Luis Cruz Azaceta



 




¿Happy, deadly,¿ interjects Luis Cruz Azaceta with a burst of enthusiasm. We are standing in his spacious studio warehouse on Tchoupitoulas Street in New Orleans next to The mighty Mississippi river perusing two paintings targeted for his New York exhibition. I ask him the title of the larger painting on unstretched canvas, a vertical work with shallow luminous space that recedes behind strings of flaring orbs. The painting has mystery. ¿Lights,¿ he says pointing to the glowing orbs ¿Lights plural.¿ He pauses, ¿Luz,¿ he says emphatically, ¿yes, L-U-Z, Spanish, singular,¿ as he enunciates with conviction each letter of the painting¿s newly found title.

Azaceta is an artist who deals with big ideas in his work. He never small talks his art. It¿s the either/or issue ¿ the ongoing search for dialectical solutions ¿ that excites him. Happy and deadly are the kinds of attributes he looks for in his paintings, contradictions synthesized and balanced in a coherent stasis. ¿Luz¿ fits the bill. Mystery and grace ooze from this nearly monochromatic canvas.

The smaller painting, ¿Fall,¿ is both beaded and cellular. The stretched canvas was blocked out with patches of arbitrary color over which circles have been drawn with charcoal. Oil stick and acrylic are used to enhance the cellular arrangement of shapes. A bright orange twisting pipeline extends the length of the painting. The subject of the painting can be seen as both the façade of a highrise building in dissolution or the topography of an urban streetscape. The ambient atmosphere of the painting may also signify the confusing structure of a labyrinth. There is no one way to view Azaceta¿s work. It confounds simple interpretation an buzzes with optical associations.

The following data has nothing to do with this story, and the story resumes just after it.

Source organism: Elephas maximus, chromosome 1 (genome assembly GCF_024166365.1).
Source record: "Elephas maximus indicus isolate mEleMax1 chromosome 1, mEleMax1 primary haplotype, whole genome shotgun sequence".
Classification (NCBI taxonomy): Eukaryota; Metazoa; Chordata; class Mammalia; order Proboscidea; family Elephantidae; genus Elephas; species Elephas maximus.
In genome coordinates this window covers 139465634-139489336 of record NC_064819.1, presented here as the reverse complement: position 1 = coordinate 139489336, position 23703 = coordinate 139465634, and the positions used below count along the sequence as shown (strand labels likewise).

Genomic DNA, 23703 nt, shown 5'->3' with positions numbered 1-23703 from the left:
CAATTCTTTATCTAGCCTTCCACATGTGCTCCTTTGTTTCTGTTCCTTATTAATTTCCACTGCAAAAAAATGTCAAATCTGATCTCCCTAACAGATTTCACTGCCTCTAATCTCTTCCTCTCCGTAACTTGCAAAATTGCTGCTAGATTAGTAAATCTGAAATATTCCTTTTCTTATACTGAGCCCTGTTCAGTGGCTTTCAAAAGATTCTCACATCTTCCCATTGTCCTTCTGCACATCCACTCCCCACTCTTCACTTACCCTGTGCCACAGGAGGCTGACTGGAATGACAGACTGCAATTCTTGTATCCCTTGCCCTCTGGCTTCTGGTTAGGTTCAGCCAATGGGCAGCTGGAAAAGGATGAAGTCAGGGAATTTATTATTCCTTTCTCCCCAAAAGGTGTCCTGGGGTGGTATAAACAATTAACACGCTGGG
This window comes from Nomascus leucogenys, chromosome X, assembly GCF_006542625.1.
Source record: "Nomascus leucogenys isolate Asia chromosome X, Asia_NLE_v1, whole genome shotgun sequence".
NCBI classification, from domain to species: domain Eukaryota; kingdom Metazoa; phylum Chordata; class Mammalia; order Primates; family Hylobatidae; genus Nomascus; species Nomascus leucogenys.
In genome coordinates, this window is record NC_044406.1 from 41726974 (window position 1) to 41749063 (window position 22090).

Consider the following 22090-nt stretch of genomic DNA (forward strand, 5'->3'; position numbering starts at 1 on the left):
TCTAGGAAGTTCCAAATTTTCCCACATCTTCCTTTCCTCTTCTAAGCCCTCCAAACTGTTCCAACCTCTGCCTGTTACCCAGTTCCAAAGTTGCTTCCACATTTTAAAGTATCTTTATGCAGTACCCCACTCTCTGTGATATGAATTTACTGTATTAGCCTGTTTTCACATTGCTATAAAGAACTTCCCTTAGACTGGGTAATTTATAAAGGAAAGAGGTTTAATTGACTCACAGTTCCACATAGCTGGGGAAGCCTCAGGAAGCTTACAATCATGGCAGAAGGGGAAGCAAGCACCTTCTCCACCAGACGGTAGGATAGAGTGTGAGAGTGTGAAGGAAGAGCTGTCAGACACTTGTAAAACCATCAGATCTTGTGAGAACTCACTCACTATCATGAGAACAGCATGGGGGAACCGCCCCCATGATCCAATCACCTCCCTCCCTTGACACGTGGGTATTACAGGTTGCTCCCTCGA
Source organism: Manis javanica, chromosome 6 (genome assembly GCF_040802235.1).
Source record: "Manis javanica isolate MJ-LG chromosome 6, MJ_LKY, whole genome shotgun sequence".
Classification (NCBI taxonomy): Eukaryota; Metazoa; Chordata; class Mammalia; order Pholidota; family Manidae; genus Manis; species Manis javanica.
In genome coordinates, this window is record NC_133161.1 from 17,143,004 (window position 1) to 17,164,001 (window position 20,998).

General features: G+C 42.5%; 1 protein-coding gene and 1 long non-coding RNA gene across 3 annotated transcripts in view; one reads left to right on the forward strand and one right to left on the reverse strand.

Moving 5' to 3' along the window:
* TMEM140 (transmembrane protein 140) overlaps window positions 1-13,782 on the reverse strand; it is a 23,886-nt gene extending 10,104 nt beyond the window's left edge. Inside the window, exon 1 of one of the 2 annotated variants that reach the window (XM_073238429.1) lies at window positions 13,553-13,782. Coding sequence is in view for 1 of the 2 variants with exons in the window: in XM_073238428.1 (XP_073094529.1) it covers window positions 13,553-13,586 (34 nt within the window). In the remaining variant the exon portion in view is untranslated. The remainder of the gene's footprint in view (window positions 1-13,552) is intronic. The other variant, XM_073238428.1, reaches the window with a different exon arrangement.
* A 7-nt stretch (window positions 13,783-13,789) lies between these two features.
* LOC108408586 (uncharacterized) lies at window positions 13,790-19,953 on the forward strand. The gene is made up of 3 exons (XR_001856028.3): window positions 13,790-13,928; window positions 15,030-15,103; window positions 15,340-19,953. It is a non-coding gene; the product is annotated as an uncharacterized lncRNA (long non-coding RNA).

In his recent work, Azaceta has annexed the circle as an archetypical symbol whose visible inside/out contour provides endless ruminations for the dialectics of thesis and antithesis, being and nothingness, surface and tension, chronic movement and continuous motion. Azaceta states it this way in a text piece entitled:

Prayers¿Beads¿Cells: In the Age of Terrorism.
A circle
A zero
A dot
A point
Elements in my current work
Add one circle, two circles, three circles
Twenty, a hundred, thousands. . .

Other paintings like ¿Orpheus¿ and ¿Zulu¿ or ¿Rex¿ and ¿Iris,¿ titles derived from the flamboyant krewes of New Orleans Mardi gras, show the impact of Azaceta¿s adopted city where he has lived for the past ten years with his wife, the painter, Sharon Jacques, and his two sons, Emile and Dylan. In these acrylic paintings, the circles are drawn over a multi-colored ground with charcoal, emblazoned with oil stick, and finished off with spray enamels. The paintings have no compositional center. The circles are packed in a claustrophobic space suggesting the pandemonium of Carnival and rituals of bead throws ¿ customs known to Azaceta since his boyhood in Cuba in the Fifties.

Unlike ¿Luz,¿ the swirling action of the beaded circles in ¿Orpheus¿ and ¿Zulu¿ throb with vivid color of alternating intensities jammed in a space whose perspectives of depth is deceptively subtle like the late constructions of Frank Stella. The paintings are euphoric, filled with the frenzied movement of repartition and chaos. In ¿Zulu,¿ a prominent brownish-black silhouette near the center of the composition is set in motion by two flaring spirals that point to another world deeper inside the body of the painting.